May 26, 2012


Carl Richards live (click to enlarge)"It only takes one big, bad mistake in a decade to blow your returns."
--- Carl Richards

Have you seen those nifty napkin drawings with profound insights? They are by Carl Richards. You may have seen them in the New York Times or his book, The Behavior Gap.

Carl was on his first Canadian tour this week. PWL Capital sponsored it. I got tickets from blogger Canadian Couch Potato, who attended in person along with Preet Banerjee. Carl spoke at The Academy of Spherical Arts.


I've seen too many presentations on investments over the years. That's a downside of being an insider in financial services.

The content tends to present a world view that's biased to what the sponsor sells. That might be commercial real estate, undeveloped land, foreign exchange, green, oil or an investment philosophy.

The risks get downplayed. The speaker is essentially giving an infomercial and saying nice things about the sponsor. Buyer beware.


Carl is different. He talked about investing but gave no investment advice. That's refreshing. Instead, he helped us understand basics that get in  the way of results. How we behave, for instance.

Carl has a knack for making things simple. As his drawings show, he takes out as much  as possible. This takes skill and skill takes practice. He said, "People like to argue about the numbers and miss the point."

His solution is to remove the numbers.


Carl understands the power of simplicity. He said:
We have a complex in our industry. We think complexity is a sign of an intellectual gift. When you propose that advisors should make things simpler, they sometimes get lost and wonder "What am I for"? They don't realize that people would rather pay to have things simplified. 
The old sales model said: I'm going to dig you a hole and throw you a rope so that you can get out. Sometimes advisors are uncomfortable with this idea that making things really simple is really valuable. It takes some time for them to get their heads around that.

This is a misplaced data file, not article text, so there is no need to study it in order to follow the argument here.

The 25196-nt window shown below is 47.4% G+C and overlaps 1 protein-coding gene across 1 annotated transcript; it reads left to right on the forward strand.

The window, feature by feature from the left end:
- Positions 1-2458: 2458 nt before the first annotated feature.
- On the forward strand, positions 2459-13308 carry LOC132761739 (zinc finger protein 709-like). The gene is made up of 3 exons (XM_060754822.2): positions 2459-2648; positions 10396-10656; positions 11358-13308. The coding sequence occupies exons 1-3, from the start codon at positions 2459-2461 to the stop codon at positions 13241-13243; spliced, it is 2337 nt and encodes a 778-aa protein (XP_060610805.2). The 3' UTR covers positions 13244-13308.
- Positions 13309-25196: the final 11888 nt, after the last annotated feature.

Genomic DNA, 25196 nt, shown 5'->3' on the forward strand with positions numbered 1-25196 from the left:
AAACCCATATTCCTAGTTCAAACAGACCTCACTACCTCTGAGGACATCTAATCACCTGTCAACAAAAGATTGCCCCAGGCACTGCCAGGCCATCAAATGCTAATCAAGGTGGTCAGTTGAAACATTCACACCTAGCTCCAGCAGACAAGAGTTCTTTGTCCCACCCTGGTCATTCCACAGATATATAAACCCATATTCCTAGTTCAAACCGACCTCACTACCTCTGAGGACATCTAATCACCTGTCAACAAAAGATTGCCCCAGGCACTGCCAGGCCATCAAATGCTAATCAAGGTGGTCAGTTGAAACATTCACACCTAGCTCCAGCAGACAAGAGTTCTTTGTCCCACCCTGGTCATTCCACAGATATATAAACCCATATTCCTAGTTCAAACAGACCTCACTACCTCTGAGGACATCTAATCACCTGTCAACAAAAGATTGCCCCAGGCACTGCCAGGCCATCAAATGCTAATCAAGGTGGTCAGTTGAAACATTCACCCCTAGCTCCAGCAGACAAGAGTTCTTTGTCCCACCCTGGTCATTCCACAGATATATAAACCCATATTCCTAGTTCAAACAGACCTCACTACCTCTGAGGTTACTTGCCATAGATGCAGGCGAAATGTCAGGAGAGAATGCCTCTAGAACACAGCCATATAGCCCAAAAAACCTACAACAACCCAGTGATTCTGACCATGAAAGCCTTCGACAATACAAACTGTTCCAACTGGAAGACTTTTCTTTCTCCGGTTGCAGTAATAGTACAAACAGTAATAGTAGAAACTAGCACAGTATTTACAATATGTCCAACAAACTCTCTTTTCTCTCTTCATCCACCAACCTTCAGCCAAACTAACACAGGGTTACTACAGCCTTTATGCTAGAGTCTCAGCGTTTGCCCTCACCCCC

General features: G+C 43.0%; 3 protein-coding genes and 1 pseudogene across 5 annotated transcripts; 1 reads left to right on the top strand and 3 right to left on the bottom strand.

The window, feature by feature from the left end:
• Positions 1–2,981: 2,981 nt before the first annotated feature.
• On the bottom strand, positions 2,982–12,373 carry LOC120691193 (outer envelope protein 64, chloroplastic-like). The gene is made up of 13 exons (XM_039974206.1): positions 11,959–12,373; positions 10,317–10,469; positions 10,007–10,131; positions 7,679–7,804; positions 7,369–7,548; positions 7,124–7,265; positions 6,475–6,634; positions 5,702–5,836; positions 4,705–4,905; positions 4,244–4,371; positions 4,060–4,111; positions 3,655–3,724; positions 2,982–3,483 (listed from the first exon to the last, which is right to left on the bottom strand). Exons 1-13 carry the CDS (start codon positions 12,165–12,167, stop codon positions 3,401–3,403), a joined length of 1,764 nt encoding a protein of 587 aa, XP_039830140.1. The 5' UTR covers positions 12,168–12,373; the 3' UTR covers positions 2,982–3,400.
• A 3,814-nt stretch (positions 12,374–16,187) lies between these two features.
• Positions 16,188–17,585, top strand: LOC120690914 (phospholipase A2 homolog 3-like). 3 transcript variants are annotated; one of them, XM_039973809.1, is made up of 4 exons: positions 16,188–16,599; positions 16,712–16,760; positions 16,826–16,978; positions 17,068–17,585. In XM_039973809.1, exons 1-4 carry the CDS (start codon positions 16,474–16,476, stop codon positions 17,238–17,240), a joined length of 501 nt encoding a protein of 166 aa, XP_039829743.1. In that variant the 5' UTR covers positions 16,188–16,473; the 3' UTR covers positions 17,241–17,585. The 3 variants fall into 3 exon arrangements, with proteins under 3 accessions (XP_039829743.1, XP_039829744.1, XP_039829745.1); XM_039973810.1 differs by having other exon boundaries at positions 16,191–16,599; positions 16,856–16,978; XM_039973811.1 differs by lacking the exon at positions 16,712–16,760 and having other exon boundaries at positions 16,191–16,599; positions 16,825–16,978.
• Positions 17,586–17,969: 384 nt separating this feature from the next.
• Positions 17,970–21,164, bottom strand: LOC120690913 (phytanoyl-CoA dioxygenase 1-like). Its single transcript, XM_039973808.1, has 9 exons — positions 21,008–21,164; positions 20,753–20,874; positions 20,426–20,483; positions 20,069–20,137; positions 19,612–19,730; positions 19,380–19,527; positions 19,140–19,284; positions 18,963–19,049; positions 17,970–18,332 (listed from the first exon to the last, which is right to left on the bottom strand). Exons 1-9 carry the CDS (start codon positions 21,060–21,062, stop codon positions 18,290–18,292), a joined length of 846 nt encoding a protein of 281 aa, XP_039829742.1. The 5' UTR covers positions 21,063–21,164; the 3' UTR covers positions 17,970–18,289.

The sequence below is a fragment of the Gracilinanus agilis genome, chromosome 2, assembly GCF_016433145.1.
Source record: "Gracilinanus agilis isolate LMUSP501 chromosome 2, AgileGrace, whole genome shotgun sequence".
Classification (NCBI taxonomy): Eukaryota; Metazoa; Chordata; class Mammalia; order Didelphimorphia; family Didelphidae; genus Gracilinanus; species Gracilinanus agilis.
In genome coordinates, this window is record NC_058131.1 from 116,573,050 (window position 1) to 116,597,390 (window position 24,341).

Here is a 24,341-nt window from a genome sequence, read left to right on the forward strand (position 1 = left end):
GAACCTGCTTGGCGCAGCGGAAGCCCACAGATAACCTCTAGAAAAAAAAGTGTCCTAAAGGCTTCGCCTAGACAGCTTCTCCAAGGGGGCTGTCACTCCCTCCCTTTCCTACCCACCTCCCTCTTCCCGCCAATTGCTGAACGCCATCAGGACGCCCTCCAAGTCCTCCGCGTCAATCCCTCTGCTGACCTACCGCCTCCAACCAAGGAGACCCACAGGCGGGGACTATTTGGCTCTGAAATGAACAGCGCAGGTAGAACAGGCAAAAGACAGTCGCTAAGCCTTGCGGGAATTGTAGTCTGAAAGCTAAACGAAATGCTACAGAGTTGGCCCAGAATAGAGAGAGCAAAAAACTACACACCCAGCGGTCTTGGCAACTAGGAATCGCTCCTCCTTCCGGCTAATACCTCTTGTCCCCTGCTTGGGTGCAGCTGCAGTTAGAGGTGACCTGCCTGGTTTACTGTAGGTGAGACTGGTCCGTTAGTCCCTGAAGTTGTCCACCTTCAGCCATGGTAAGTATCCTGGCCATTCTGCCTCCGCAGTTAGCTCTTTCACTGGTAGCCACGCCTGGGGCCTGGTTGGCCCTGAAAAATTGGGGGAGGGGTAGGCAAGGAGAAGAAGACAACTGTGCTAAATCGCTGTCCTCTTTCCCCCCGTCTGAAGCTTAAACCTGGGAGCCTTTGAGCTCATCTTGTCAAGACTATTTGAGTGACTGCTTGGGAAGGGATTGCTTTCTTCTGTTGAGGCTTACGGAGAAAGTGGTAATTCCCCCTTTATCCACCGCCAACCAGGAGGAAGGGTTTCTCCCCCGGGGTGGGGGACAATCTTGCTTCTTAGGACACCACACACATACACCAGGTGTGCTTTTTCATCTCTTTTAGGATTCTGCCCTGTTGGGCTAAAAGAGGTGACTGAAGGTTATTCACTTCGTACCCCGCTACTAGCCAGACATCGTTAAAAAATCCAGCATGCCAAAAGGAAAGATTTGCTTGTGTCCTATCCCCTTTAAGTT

I’ve observed the same tendencies towards incomprehensibility, especially from the advisors with no meaningful designations. They think adding complexity shows their intelligence. If they’re that bright, why couldn’t they first earn professional designations and then learn how to simplify?

As Einstein said, “If you can't explain it simply, you don't understand it well enough.”

The Wrong Questions

During the question period and afterwards, some audience members asked for investment advice (e.g., signals for when to sell a mutual fund, how to identify the top/bottom of the market). Unlike children, adults like being told what to do even when there are no foolproof soundbite-worthy answers. Unfortunately, we can only spot the right investments in hindsight. Unfortunately, there are advisors who look convincing even to the non-gullible.


No one asked how to pick an advisor you can trust. I asked Carl privately. He said this is the most common question he receives at the New York Times. Maybe that's not surprising. He said that people want checklists but there aren't any.

Not everything can be made risk-free and drawn on a napkin. At least not yet.


Podcast 170

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PS I've glanced through Carl's book, The Behavior Gap. It looks like a great read.

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